How PETE comes to matter in the performance of social justice education
Flory, Sara B.
Walton-Fisette, Jennifer L.
AffiliationUniversity of Auckland
University of South Florida
Ohio State University
Kent State University
University of Bedfordshire
physical education teacher education
X300 Academic studies in Education
MetadataShow full item record
AbstractBackground: For over four decades there have been calls for physical education (PE) and physical education teacher education (PETE) to address social inequality and foster social justice. Yet, as numerous studies demonstrate, attempts to educate for social justice in PETE are infrequent and rarely comprehensive. This raises the question why it appears to be possible in some situations but not others, and for some students and not others. Purpose: The purpose of this paper is to examine the multiple socio-political networks or assemblages in which PETE is embedded and explore how these shape the possibilities for students to engage with the concept of social justice and sociocultural issues when learning to teach PE. Two research questions guided this study: How does an orientation for social justice education within education policy affect the standards for enacting PETE programs? How is social justice education encouraged within PETE programs? Methodology: Methodology: Drawing from a broader study of over 70 key personnel in more than 40 PETE programs, we examined how faculty in PETE understand their professional world, identify their subjective meanings of their experiences, and address sociocultural issues (SCI) and social justice education (SJE) within PETE. Data sources included an initial survey, a semi-structured interview, and program artifacts. We analyze the ways that SJE/SCI was represented in three national settings (England, the United States, and New Zealand) and identified common themes. Results: Examination of each national setting reveals ways that SJE and SCI were enabled and constrained across the national, programmatic, and individual level in each of the countries. The coherence of explicit National policy and curricula, PETE program philosophies, and the presence of multiple individual interests in social justice served to reify a sociocultural agenda. Conversely possibilities were nullified by narrow or general National Standards, programs that failed to acknowledge sociocultural interests, and the absence of a critical mass of actors with a socio-critical orientation. These differences in assemblage culminated in variations in curriculum time that served to restrict or enable the breadth, frequency, and consistency of the messages surrounding SCI in PETE Conclusion: These findings highlight the importance of acknowledging socio-political networks where PETE operates. The agency of PETEs to enact pedagogies that foreground sociocultural interests is contingent on congruity of the networks. The authors caution that although the ‘perfect storm’ of conditions have a profound influence of the possibility of transformational learning of SCI in PETE, this arrangement is always temporary, fluid, and subject to changes in any of the three network levels. Additionally, the success of PETE in enabling graduating PE teachers to recognize the inequities that may be reinforced through the ‘hidden curriculum’ and to problematize the subject area is contingent on the expectations of the schools in which they teach.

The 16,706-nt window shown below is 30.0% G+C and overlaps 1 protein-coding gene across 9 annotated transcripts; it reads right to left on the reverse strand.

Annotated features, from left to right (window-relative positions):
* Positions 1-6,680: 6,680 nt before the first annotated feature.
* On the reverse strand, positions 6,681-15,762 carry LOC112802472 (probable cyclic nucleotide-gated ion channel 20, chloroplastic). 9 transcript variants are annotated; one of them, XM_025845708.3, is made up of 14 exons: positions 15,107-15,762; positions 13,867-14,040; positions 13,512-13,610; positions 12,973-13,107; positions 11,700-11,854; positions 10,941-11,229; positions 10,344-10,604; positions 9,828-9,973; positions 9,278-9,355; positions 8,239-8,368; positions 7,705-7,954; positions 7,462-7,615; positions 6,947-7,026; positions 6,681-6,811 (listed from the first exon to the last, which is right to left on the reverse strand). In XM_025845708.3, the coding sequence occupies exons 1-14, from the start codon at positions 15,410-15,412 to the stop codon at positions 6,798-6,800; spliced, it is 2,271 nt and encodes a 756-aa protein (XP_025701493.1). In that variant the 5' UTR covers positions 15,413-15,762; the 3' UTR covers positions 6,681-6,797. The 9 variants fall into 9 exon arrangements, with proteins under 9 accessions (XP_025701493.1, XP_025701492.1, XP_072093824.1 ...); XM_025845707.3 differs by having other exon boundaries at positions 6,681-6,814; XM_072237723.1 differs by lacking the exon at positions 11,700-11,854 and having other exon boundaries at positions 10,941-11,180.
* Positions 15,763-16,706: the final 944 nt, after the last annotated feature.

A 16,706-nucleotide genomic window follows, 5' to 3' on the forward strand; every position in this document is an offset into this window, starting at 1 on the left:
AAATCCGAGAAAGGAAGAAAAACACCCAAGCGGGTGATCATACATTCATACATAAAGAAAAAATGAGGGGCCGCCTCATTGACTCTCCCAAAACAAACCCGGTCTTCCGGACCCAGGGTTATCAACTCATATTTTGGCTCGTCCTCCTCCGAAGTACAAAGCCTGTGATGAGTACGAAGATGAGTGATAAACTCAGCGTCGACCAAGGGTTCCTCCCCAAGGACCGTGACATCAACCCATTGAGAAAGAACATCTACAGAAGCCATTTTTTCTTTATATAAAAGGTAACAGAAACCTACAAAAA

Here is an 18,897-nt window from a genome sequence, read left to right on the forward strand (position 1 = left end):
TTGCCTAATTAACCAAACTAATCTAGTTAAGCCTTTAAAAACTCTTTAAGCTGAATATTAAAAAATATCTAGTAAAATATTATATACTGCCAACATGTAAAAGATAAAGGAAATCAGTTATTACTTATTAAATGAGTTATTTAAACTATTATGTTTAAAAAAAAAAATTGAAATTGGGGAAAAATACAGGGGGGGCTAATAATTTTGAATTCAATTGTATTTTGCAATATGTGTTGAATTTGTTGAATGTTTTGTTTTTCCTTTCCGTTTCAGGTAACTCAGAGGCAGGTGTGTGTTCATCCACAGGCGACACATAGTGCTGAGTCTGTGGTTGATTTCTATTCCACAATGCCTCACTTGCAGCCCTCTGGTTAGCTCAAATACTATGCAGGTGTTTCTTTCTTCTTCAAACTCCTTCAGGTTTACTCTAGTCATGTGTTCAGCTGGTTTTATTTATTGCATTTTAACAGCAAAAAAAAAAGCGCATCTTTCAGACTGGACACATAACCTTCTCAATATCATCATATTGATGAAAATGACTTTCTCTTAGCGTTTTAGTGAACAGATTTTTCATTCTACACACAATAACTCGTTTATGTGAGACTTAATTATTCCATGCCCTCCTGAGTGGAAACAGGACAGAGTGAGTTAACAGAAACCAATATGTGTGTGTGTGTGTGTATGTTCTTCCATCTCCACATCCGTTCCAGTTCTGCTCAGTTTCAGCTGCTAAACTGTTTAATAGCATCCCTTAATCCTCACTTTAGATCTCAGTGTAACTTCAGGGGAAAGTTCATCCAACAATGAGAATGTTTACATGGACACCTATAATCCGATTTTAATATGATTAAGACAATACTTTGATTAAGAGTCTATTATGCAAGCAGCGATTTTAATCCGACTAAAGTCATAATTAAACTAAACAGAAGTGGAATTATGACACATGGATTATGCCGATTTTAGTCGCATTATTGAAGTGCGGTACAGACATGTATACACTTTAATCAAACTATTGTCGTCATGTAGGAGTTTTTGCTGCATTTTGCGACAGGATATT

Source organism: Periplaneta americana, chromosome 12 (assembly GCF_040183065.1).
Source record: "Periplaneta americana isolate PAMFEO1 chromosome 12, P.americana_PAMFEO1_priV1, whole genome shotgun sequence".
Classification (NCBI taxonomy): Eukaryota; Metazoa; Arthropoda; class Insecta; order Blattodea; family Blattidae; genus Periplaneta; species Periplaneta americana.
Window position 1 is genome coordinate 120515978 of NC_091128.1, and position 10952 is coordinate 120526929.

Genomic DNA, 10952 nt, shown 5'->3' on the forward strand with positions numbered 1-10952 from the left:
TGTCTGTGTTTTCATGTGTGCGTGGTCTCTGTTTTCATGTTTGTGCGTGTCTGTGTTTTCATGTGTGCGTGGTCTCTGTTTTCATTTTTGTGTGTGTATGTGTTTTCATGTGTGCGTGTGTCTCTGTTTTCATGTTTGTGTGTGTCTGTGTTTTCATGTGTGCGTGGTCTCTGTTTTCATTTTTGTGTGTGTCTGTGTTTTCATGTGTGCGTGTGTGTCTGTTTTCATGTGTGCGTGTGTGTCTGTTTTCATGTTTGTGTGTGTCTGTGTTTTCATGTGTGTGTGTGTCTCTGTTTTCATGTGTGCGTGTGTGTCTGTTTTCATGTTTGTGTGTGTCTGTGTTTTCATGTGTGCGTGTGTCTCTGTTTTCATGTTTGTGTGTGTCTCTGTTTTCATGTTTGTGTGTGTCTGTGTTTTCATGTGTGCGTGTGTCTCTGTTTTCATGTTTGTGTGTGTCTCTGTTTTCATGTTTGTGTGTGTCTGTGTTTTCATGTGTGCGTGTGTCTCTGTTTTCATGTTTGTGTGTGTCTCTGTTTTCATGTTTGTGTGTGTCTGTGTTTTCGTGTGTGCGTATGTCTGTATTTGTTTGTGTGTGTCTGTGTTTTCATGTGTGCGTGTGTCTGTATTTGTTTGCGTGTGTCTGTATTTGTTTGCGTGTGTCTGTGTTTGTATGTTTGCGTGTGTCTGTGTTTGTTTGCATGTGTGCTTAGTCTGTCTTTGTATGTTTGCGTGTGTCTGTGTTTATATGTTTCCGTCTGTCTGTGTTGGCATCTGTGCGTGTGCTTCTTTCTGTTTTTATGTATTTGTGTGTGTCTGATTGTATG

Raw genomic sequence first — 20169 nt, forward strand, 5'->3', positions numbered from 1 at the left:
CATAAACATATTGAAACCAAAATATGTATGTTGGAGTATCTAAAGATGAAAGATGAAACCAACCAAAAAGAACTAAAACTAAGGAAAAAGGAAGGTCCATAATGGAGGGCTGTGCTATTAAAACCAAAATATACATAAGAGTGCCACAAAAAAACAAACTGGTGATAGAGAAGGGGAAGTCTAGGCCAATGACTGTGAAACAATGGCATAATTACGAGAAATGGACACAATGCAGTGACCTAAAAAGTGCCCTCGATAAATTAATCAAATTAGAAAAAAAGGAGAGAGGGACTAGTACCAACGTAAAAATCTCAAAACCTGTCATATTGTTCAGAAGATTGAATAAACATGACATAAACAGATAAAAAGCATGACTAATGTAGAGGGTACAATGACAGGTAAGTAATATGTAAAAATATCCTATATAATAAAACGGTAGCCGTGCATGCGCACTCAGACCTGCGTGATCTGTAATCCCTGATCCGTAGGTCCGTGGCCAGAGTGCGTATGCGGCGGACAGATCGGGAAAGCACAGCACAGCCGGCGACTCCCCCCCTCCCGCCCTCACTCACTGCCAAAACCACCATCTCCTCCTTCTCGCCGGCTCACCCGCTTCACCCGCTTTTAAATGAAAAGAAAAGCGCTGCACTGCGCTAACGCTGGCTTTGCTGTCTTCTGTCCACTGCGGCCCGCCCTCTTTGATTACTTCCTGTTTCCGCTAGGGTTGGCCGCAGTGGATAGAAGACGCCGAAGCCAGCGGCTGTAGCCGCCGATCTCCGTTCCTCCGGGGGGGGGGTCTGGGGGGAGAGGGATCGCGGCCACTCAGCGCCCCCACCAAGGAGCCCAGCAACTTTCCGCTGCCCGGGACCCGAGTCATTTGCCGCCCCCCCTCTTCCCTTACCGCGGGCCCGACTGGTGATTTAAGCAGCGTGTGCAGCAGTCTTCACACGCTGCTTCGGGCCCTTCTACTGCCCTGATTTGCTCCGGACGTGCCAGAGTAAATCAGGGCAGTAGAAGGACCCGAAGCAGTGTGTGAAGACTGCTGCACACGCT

CitationOvens A, Flory SB, Sutherland S, Philpot R, Walton-Fisette JL, Hill J, Phillips S, Flemons M (2018) 'How PETE comes to matter in the performance of social justice education', Physical Education and Sport Pedagogy, 23 (5), pp.484-496.
PublisherTaylor & Francis
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